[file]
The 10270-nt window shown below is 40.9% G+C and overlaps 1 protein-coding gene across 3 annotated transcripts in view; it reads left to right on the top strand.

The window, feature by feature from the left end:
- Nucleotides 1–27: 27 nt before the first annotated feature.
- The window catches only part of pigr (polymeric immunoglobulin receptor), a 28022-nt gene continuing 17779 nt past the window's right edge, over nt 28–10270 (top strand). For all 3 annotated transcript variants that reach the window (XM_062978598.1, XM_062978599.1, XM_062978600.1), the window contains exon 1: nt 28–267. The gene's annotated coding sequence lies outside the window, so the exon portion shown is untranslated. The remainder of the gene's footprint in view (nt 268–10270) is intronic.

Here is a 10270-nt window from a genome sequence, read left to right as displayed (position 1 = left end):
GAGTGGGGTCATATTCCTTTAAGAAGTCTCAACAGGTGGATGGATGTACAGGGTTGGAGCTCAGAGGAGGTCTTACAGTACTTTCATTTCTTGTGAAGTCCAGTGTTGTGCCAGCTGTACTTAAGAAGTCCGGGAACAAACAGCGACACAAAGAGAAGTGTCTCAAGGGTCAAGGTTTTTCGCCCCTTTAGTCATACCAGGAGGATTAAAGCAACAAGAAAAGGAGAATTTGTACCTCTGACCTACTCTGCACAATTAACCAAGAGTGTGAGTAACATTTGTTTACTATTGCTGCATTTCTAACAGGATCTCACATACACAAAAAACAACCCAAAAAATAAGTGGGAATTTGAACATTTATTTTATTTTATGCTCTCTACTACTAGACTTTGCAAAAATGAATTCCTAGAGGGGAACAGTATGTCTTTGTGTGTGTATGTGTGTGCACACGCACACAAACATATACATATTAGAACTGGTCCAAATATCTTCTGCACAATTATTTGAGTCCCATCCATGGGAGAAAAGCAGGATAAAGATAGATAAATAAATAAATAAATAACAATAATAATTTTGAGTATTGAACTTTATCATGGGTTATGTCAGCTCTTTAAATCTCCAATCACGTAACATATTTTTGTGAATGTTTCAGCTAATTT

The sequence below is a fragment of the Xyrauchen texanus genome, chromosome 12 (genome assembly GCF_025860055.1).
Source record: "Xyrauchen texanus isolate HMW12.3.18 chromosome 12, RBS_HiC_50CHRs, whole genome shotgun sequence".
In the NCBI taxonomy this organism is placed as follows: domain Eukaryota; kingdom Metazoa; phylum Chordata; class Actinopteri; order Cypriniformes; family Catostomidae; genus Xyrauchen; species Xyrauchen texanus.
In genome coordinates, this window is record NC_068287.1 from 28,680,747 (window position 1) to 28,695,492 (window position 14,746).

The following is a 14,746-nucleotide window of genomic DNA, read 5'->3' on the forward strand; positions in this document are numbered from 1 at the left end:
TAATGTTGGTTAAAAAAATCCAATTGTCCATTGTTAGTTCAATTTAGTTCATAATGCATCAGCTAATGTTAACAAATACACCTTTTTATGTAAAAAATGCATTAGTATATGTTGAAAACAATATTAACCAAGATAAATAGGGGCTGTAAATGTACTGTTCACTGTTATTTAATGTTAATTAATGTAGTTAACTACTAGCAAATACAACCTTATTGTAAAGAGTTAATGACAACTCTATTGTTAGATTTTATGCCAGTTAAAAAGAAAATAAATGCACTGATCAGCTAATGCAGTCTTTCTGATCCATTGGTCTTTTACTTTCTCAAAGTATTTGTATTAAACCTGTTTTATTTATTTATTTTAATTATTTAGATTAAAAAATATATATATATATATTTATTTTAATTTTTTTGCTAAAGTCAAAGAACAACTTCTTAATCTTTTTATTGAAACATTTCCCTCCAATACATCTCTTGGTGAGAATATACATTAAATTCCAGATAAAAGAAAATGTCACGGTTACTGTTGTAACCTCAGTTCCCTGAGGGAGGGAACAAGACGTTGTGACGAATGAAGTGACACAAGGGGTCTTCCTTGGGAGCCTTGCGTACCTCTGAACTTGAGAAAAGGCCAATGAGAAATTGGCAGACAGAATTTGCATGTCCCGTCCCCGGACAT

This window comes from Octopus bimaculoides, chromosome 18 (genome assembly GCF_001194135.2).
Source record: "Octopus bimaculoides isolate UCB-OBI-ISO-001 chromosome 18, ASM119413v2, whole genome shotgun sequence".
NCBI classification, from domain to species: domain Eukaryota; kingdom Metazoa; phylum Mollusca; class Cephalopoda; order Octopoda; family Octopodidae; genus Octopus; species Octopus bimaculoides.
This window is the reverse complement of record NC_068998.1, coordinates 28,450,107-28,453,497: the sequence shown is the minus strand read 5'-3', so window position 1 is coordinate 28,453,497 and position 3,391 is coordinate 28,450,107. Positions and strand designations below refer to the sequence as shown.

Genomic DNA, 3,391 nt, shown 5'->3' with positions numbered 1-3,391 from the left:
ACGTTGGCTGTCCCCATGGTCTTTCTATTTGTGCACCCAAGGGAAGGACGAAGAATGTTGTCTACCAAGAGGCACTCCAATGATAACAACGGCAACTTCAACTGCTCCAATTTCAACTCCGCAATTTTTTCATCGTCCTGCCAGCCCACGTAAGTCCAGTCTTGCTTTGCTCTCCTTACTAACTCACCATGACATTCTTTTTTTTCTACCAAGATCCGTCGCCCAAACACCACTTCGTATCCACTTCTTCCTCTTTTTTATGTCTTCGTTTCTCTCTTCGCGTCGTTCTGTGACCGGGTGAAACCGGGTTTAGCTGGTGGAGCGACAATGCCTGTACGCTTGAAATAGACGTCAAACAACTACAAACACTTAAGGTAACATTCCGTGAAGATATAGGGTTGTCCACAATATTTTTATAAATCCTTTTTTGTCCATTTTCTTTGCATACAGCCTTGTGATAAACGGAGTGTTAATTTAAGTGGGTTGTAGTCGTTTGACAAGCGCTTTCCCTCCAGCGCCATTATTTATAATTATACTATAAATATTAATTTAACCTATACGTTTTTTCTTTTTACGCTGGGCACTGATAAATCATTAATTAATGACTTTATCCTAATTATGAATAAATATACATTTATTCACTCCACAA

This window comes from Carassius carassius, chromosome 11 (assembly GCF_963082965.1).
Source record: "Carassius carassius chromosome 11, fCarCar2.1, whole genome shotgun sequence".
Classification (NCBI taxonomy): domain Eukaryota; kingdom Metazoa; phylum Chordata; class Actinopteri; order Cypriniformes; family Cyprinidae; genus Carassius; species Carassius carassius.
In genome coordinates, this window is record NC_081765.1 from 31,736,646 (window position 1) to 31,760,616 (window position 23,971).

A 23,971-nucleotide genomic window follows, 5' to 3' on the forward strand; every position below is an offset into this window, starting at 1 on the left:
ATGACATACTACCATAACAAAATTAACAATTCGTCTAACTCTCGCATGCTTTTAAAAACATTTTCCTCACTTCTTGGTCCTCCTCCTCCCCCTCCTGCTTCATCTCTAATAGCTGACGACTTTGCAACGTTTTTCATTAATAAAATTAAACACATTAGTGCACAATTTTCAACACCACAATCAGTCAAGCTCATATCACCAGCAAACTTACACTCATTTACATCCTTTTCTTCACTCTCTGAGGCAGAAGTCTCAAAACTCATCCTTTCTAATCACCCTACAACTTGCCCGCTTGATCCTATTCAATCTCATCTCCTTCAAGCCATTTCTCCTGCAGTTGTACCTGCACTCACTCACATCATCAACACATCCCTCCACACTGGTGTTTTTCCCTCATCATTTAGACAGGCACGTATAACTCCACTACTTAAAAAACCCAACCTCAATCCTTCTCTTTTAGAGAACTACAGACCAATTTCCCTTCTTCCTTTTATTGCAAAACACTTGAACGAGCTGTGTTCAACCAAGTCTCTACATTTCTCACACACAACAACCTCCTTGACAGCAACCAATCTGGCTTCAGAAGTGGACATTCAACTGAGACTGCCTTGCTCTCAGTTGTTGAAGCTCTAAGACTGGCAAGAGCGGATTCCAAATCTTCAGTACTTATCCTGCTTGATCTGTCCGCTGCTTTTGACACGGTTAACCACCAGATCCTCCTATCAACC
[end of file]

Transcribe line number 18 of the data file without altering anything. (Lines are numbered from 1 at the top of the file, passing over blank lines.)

ACGTTGGCTGTCCCCATGGTCTTTCTATTTGTGCACCCAAGGGAAGGACGAAGAATGTTGTCTACCAAGAGGCACTCCAATGATAACAACGGCAACTTCAACTGCTCCAATTTCAACTCCGCAATTTTTTCATCGTCCTGCCAGCCCACGTAAGTCCAGTCTTGCTTTGCTCTCCTTACTAACTCACCATGACATTCTTTTTTTTCTACCAAGATCCGTCGCCCAAACACCACTTCGTATCCACTTCTTCCTCTTTTTTATGTCTTCGTTTCTCTCTTCGCGTCGTTCTGTGACCGGGTGAAACCGGGTTTAGCTGGTGGAGCGACAATGCCTGTACGCTTGAAATAGACGTCAAACAACTACAAACACTTAAGGTAACATTCCGTGAAGATATAGGGTTGTCCACAATATTTTTATAAATCCTTTTTTGTCCATTTTCTTTGCATACAGCCTTGTGATAAACGGAGTGTTAATTTAAGTGGGTTGTAGTCGTTTGACAAGCGCTTTCCCTCCAGCGCCATTATTTATAATTATACTATAAATATTAATTTAACCTATACGTTTTTTCTTTTTACGCTGGGCACTGATAAATCATTAATTAATGACTTTATCCTAATTATGAATAAATATACATTTATTCACTCCACAA